copy_save() and then copied (as in your 1st example) into the array.
Imagine the copy_save routine is in a different module and only its
signature is exposed to main. When calling the function, the compiler
does not know what happens inside copy_save but it must put the variable
onto the stack at the position of the first parameter (well, in this
case it is probably put into a CPU register, but that doesn't matter here).

Then, when copy_save is invoked it only knows the local variable which it then copies into the array memory (after enlarging the array).

It *may* be the when you enable compiler optimizations (-O -inline) that copy_save gets inlined and hence the compiler can optimize one of the copy calls away. But that I don't know for sure.

Best regards,

Matthias
July 19, 2012
Is there any way to avoid the implizit copy ctor by array concatenation?
Or is the only way to use a pointer?
July 19, 2012
On 07/19/2012 03:00 PM, Namespace wrote:
> Is there any way to avoid the implizit copy ctor by array concatenation? Or is the only way to use a pointer?

Yes, in some way you have to. If you want to not copy a lot of data (or avoid additional on-copy effort) you either have to you pointers explicitly (Test*[]) or implicitly. The latter works e.g. by making Test a class which means that the variable actually does store a pointer to the instance.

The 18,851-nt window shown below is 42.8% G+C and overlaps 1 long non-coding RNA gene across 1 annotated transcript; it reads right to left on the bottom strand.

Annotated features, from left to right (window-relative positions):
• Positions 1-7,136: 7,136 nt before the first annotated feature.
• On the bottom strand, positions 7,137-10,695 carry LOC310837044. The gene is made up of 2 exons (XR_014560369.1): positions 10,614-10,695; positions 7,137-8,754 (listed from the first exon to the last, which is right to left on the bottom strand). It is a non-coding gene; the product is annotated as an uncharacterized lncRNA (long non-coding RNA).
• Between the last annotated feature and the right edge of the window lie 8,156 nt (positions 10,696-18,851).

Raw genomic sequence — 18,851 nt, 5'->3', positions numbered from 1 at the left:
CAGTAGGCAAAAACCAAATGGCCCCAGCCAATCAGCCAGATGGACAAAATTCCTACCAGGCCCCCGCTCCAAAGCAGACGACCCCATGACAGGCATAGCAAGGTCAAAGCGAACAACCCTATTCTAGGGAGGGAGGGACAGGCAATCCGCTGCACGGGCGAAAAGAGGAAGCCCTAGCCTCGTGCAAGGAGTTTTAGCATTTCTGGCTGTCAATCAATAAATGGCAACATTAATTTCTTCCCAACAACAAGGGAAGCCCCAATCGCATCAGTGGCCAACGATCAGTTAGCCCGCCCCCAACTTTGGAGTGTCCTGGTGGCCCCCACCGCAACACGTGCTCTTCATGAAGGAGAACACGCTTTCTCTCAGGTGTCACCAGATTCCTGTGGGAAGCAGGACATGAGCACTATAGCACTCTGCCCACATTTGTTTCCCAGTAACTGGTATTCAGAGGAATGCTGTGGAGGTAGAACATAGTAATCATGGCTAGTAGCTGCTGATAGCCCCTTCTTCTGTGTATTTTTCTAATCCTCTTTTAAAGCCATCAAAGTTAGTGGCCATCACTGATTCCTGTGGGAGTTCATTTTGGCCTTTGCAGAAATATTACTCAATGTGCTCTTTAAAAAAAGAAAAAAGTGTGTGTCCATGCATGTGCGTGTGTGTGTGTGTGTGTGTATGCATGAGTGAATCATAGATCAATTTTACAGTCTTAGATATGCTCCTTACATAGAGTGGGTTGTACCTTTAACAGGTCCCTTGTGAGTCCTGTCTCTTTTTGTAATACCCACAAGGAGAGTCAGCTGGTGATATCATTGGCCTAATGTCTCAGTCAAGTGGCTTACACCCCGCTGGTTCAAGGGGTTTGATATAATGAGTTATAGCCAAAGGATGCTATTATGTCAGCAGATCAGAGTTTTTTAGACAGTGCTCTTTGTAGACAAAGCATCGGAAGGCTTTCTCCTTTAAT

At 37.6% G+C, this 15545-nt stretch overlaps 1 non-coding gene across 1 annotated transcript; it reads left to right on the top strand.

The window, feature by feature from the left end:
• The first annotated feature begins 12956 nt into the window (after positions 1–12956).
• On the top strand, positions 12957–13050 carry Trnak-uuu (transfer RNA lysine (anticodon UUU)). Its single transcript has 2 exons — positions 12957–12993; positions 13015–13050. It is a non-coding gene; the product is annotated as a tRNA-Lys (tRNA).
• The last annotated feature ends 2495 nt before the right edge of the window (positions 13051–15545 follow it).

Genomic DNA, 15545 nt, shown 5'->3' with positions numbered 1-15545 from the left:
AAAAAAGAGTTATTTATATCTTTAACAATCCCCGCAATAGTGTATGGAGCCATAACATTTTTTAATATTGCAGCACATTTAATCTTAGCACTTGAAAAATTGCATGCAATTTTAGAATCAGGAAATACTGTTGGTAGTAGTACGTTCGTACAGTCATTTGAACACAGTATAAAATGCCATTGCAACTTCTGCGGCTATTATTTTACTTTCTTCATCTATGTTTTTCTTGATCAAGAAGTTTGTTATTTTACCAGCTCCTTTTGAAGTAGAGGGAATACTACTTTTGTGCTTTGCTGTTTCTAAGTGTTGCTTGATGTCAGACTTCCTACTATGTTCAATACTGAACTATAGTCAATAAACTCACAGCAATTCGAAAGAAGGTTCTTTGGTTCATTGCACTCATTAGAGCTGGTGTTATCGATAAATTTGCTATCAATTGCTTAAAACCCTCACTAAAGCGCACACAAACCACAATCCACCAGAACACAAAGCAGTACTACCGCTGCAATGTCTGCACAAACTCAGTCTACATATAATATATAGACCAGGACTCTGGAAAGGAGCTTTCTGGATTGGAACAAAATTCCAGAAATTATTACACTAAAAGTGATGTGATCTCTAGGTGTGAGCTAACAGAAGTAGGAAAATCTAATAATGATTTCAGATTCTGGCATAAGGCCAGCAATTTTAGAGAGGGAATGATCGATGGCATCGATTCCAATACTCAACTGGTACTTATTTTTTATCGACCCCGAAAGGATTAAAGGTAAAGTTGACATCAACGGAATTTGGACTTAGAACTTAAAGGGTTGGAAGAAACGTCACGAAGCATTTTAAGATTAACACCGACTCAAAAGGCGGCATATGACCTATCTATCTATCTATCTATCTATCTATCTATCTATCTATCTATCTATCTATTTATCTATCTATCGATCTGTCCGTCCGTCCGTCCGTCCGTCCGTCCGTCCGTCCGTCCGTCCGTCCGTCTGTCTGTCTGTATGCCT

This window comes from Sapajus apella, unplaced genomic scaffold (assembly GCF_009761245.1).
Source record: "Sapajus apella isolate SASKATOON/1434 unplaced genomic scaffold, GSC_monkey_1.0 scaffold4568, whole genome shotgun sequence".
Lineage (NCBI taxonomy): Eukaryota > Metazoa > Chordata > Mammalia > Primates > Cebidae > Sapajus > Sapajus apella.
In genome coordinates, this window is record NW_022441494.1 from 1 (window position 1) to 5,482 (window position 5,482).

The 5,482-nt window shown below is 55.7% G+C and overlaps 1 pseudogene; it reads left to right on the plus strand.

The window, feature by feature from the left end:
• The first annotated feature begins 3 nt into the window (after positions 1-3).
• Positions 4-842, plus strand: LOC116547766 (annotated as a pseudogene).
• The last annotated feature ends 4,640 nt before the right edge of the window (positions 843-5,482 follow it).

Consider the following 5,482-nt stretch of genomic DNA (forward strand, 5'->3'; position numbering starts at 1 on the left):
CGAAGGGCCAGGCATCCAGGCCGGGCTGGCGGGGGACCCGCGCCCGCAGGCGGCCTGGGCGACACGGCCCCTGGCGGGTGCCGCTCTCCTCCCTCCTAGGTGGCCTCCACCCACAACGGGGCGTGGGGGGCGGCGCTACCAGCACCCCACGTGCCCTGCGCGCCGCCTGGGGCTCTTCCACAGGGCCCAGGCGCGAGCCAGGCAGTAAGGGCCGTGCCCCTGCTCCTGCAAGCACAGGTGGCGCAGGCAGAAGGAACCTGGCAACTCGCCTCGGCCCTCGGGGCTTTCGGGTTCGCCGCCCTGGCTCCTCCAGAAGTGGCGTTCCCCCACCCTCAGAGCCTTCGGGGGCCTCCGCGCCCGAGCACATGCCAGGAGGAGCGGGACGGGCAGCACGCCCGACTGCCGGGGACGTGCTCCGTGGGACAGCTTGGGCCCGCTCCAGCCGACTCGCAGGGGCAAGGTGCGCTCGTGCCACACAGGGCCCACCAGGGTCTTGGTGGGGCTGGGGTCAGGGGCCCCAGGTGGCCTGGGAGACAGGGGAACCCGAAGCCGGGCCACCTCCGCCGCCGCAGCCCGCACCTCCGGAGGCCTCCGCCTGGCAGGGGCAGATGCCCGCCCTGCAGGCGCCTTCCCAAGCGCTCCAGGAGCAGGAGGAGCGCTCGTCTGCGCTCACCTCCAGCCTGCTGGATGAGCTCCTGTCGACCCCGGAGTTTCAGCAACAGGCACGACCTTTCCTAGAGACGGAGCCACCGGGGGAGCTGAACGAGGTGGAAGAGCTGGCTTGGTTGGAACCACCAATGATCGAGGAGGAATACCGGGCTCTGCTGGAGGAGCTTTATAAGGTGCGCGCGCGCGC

Note that for struct pointers you should not escape them, i.e. have a variable local in a function, puts its address into some array and returning that array. Since the local variable is gone, the pointer is invalid as well. (Nothing happens if you do not access it).

Best regards,

Matthias
July 19, 2012
Ok, so if a put a struct into an array, it will copied into the array. But then? How it is deleted?

For exmaple, i have this code:

[code]
import std.stdio;

struct Test {
public:
	static uint _counter;

	this(int i = 0) {
		writeln("Test CTor.");

		_counter++;
	}

	this(this) {
		writeln("Test Copy CTor");

		_counter++;
	}

	~this() {
		writeln("Test DTor");